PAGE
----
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With the arrival of Baby Sussex about a month or so away, rumours are swirling about whether Prince Harry and Meghan Markle's royal baby will be a boy or girl. While it was reported that the Duchess of Sussex would like to raise their first tot without any gender stereotyping, Kensington Palace released a statement denying the claims, saying these plans are "totally false."
The original report, published by Vanity Fair, said that a source revealed: “Meghan has been talking to some of her friends about the birth and how she and Harry plan to raise their baby. Her exact word was fluid.” She said they plan to raise their child with a fluid approach to gender and they won’t be imposing any stereotypes.” What that would mean is that the newest member of the royal family could be raised without traditional, gender-specific toys or dolls, but the palace has put these rumours to rest.
It was previously revealed that both Prince Harry and Meghan wanted to keep the new nursery at Frogmore Cottage neutral, opting for grey and white decor hues over gender-specific ones like blue or pink. They also wanted the space to feel more modern and be eco-friendly. Vegan paint infused with eucalyptus oil was apparently used to brighten the space!
Though surprising to some, this is hardly the first time that a member of the royal family has opted to raise their child with a new and unique set of rules. In many cases, Prince William and Kate have carved their own paths as 21st century royals, while also bearing in mind the importance of royal tradition. The pair's ultimate goal has been to raise their three children – Prince George, 5, Princess Charlotte, 3, and 10-month-old Prince Louis – in as normal a way as possible. They've spent more time away from Kensington Palace than previous royals, and they've kept public events with their kids to a minimum.
Emily Nash, HELLO!'s royal correspondent, once said: "This is all part of William and Kate's plan to give their children as normal an upbringing as possible. Spending their children's early years at Anmer has given the royal couple a chance to give them time out of the spotlight, which will become harder when they move back to London."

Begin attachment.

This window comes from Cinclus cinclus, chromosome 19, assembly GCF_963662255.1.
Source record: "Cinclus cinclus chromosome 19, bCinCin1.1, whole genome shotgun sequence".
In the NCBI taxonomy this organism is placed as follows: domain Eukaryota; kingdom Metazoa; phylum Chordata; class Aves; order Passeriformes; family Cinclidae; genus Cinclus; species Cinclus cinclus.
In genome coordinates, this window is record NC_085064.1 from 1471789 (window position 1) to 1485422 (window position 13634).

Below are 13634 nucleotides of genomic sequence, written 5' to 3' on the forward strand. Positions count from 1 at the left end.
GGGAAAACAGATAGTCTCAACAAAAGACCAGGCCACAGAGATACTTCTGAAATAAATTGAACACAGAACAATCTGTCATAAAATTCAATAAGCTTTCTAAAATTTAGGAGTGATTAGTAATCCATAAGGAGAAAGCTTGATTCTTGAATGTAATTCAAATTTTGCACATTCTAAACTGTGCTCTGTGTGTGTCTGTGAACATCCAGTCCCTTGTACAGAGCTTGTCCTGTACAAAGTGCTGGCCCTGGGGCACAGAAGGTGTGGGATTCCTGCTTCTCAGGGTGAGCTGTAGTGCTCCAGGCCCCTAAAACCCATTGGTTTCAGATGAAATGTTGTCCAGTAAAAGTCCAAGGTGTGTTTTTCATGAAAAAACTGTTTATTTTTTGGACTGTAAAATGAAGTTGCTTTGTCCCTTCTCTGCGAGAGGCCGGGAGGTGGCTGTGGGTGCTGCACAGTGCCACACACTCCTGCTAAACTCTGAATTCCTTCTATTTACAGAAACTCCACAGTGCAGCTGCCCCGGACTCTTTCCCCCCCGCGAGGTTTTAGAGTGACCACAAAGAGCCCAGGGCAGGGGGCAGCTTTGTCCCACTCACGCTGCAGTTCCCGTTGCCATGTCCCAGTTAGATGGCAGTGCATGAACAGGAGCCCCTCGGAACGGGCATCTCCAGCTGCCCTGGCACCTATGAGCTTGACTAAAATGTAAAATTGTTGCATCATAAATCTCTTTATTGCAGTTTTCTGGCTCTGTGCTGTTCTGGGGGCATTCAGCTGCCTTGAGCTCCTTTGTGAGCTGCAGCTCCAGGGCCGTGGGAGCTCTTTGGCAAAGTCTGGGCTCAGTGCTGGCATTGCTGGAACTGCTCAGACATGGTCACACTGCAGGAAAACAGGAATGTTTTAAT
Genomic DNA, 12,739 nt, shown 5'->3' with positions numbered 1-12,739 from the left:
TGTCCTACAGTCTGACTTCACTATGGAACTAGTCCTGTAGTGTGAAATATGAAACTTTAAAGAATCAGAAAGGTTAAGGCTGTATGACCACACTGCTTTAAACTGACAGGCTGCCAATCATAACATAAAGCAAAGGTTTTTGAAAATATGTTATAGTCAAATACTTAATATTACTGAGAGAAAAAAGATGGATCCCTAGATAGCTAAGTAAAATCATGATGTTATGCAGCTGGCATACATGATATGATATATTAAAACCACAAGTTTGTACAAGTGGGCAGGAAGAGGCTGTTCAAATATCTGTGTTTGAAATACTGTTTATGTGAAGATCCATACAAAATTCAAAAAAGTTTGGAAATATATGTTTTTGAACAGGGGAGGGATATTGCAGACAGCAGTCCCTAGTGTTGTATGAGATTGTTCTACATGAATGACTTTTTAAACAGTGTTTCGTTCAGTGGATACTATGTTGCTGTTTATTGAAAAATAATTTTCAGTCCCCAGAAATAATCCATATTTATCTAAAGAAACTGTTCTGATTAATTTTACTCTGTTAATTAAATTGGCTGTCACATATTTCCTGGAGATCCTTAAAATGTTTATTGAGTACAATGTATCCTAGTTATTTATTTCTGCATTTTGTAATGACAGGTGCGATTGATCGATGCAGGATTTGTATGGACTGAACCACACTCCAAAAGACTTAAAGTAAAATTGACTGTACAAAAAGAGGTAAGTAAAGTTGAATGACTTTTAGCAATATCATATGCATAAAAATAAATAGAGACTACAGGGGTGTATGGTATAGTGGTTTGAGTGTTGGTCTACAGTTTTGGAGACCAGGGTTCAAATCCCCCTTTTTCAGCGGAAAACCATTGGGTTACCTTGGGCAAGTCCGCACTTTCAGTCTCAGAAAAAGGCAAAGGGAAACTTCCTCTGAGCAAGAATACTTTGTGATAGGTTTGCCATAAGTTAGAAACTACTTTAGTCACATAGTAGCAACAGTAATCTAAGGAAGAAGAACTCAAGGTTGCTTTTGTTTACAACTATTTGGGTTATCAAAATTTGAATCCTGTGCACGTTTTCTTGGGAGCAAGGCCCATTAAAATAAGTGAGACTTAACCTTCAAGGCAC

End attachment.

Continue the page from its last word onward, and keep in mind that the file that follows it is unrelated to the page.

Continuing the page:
She continued: "They are preparing George and Charlotte for life in the royal family and keeping all the associated traditions, but at the same time, they want them to enjoy the same everyday experiences of other children their age, like going to the shops, the playground or petting zoo without any fuss." Emily added: "William, having grown up very much in the spotlight, is keen to protect his own children as much as he can. After all, they have a lifetime of royal duties ahead of them, so there is no rush!"
Kate has also made a habit of being the Cambridge family photographer (instead of hiring a professional one), releasing images of her children that are more candid than those of previous royals, and the pair have chosen to send their kids to less traditional schools than previous generations of royals.
When George started school in London in 2017 the pair made the surprise announcement that he would attend Thomas's Battersea – and not Wetherby School in Notting Hill that William and his brother Harry attended. As Emily noted: "George's first day at school will be a lot more low key than William's, when there was a sea of photographers outside the school as he arrived. There are likely to just be a handful of photographers and TV cameras present to capture the moment on behalf of the world's media."
Let's also not forget that Princess Charlotte made history just by being born. Her arrival marked the first time the Succession to the Crown Act 2013 came into play. In the past, sons took precedent over their sisters in the line of success to the throne, but the new law strips gender from the equation, meaning Charlotte remains fourth-in-line to the throne, while her younger brother is fifth.
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